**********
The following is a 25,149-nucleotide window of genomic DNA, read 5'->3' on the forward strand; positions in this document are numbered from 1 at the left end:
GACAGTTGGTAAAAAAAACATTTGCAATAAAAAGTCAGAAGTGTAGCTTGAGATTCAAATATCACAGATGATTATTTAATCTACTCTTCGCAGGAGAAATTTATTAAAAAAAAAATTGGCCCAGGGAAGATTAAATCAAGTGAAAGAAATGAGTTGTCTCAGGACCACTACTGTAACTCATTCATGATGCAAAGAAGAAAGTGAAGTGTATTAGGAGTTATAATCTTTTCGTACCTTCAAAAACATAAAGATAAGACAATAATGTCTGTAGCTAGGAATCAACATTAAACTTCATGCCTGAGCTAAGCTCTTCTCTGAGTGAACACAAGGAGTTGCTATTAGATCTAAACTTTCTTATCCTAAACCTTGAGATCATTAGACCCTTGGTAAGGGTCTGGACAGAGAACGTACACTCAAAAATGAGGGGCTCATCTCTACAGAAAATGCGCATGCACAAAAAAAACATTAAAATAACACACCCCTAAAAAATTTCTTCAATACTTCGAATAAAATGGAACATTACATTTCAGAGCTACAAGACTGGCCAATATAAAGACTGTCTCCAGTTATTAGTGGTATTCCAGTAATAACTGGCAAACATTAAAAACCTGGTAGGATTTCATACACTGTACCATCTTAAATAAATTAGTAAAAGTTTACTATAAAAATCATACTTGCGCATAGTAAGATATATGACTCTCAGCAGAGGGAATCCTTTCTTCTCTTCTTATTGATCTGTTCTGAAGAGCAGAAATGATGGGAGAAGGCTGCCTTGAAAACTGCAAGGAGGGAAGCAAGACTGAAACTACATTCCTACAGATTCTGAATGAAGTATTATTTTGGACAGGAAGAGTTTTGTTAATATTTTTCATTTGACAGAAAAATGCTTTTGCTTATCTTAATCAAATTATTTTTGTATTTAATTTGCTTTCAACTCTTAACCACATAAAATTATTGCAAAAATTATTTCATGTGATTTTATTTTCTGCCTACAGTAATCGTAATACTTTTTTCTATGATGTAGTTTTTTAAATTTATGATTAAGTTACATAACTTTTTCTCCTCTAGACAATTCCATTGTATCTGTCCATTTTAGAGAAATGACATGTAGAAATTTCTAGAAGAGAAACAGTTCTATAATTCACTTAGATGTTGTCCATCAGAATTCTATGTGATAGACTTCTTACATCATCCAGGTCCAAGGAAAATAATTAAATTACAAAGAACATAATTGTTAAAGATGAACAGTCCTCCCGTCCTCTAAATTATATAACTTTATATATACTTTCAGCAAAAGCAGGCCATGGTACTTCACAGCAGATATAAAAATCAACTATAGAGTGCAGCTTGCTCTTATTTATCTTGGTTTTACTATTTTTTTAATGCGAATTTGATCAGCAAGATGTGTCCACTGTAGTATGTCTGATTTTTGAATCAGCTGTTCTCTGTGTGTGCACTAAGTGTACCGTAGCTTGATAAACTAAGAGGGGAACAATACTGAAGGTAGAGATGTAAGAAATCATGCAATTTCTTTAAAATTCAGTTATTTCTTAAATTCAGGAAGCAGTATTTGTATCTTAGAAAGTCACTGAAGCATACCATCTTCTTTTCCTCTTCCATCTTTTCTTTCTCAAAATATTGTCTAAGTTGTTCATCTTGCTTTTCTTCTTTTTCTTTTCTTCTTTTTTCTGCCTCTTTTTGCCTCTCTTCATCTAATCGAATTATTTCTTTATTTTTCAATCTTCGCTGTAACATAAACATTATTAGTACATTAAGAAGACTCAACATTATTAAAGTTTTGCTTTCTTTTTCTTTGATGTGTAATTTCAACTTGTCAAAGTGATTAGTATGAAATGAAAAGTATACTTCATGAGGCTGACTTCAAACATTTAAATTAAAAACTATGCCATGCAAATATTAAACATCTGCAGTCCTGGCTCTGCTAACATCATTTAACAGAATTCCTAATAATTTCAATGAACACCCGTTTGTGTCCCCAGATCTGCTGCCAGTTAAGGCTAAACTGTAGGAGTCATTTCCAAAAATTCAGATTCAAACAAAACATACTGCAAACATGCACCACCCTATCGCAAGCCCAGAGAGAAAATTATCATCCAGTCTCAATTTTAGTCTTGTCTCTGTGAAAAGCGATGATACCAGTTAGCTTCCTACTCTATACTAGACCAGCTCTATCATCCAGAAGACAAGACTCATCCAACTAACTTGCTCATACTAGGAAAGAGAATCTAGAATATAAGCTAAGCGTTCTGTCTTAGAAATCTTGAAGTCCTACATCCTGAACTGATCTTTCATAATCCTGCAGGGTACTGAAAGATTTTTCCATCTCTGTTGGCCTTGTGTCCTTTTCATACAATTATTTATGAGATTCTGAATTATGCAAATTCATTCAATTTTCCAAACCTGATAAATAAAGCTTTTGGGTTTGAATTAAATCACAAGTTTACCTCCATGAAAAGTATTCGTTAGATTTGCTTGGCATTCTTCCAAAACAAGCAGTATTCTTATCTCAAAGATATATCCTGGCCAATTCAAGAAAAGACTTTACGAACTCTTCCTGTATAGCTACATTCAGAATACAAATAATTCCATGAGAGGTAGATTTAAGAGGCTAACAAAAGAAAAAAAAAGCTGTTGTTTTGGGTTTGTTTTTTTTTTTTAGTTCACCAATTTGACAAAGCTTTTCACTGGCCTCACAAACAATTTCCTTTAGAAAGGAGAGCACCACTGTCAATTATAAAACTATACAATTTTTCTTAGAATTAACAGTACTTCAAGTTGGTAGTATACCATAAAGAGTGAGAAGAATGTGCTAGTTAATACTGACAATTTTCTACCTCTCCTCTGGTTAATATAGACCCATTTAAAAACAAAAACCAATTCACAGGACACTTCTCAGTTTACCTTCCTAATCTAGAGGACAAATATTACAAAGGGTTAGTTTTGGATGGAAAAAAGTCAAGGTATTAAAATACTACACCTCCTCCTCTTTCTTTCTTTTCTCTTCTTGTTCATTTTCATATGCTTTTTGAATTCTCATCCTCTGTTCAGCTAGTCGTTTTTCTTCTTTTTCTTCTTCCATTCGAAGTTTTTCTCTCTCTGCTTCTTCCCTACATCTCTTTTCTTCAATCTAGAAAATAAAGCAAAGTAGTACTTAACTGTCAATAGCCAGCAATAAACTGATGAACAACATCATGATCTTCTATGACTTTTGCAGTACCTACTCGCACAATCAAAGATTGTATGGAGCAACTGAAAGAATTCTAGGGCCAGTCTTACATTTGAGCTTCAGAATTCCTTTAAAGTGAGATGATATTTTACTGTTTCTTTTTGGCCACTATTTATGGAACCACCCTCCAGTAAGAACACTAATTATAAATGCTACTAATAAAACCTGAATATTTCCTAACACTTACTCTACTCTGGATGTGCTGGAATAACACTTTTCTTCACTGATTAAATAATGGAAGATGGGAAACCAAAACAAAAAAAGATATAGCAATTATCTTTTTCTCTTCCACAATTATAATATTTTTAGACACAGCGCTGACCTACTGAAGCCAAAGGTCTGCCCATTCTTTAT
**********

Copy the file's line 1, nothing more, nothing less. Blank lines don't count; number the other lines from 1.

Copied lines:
The following is a 25,149-nucleotide window of genomic DNA, read 5'->3' on the forward strand; positions in this document are numbered from 1 at the left end: